Symptomatic brain metastases (BM) frequently occurs after initial treatment of nonsmall-cell lung cancer (NSCLC). Therefore, 2 large randomized trials that involved pemetrexed were retrospectively analyzed to determine the pattern of symptomatic relapse in the brain and to gauge if pemetrexed could influence the incidence. Two large phase III studies of pemetrexed in advanced NSCLC were included. One study compared pemetrexed with docetaxel in previously treated patients (n = 571); the other study tested cisplatin plus pemetrexed vs. cisplatin plus gemcitabine in chemotherapy-naive patients with advanced NSCLC (n = 1725). Patients with known BM at study entry were excluded from this analysis. Each study was analyzed separately, then jointly to determine the rate of BM reported as the only site of progressive disease by treatment group and histology. Logistic regression was used to obtain an odds ratio for the treatment effect on the overall occurrence of BM while controlling for potential confounding factors. Overall, 71.5% of patients in pemetrexed-containing arms (819 of 1145), and 68.2% of patients in nonpemetrexed-containing arms (785 of 1151) experienced progressive disease. BM recurrence rates were 3.2% (95% confidence interval [CI], 2.1%-4.6%) in the pemetrexed-containing arms vs. 6.6% (95% CI, 5.0%-8.6%) in the nonpemetrexed-containing arms (P =.002). The odds ratio for BM recurrence associated with exposure to pemetrexed was 0.49 (95% CI, 0.32-0.76; P =.001). The beneficial effect of pemetrexed on BM was confined to patients with nonsquamous NSCLC. Patients with advanced nonsquamous NSCLC treated with pemetrexed either in first-line or second-line therapy may reduce the risk of developing BM as the first site of progressive disease. This retrospective analysis is limited due to the lack of baseline and periodic brain scans, and it reflects symptomatic BM only. Regardless, these findings suggest a potential beneficial effect of pemetrexed-based treatments on the control of BM.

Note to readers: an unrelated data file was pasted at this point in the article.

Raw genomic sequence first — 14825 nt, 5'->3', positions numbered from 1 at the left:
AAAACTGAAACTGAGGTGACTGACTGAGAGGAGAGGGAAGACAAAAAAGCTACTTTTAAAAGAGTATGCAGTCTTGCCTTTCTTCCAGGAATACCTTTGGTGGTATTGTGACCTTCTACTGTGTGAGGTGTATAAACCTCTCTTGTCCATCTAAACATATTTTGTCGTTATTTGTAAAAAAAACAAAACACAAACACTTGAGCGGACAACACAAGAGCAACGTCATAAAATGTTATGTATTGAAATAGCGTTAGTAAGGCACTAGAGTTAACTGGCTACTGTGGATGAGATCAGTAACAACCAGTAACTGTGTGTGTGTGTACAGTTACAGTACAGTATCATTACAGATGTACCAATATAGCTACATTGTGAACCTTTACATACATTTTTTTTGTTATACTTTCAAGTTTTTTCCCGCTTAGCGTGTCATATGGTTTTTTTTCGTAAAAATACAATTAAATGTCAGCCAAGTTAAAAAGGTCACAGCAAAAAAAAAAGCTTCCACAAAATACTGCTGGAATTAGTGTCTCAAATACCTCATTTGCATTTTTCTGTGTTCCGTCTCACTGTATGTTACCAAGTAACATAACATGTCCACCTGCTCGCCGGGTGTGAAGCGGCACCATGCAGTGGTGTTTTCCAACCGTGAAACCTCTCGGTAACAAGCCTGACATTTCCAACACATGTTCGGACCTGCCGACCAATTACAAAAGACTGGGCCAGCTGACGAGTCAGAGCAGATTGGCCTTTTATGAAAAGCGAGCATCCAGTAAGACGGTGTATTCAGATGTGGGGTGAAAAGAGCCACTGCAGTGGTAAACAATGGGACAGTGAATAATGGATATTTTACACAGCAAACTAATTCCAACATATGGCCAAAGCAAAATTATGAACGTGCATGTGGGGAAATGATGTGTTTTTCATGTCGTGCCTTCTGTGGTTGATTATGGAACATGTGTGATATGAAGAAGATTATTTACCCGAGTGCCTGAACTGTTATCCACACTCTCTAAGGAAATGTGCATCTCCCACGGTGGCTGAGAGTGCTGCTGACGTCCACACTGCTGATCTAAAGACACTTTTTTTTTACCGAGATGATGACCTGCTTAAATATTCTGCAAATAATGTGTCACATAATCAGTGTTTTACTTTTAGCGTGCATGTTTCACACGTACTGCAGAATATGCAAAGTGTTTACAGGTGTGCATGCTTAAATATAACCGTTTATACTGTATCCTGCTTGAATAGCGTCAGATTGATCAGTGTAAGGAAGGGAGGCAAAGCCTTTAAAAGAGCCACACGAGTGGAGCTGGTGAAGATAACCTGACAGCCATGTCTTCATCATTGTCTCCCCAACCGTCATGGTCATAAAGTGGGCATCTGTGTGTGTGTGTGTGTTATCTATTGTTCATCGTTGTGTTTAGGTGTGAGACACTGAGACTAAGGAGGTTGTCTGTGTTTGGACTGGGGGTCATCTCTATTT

- Brain metastases
- Nonsmall-cell lung cancer
ASJC Scopus subject areas
- Cancer Research
- Pulmonary and Respiratory Medicine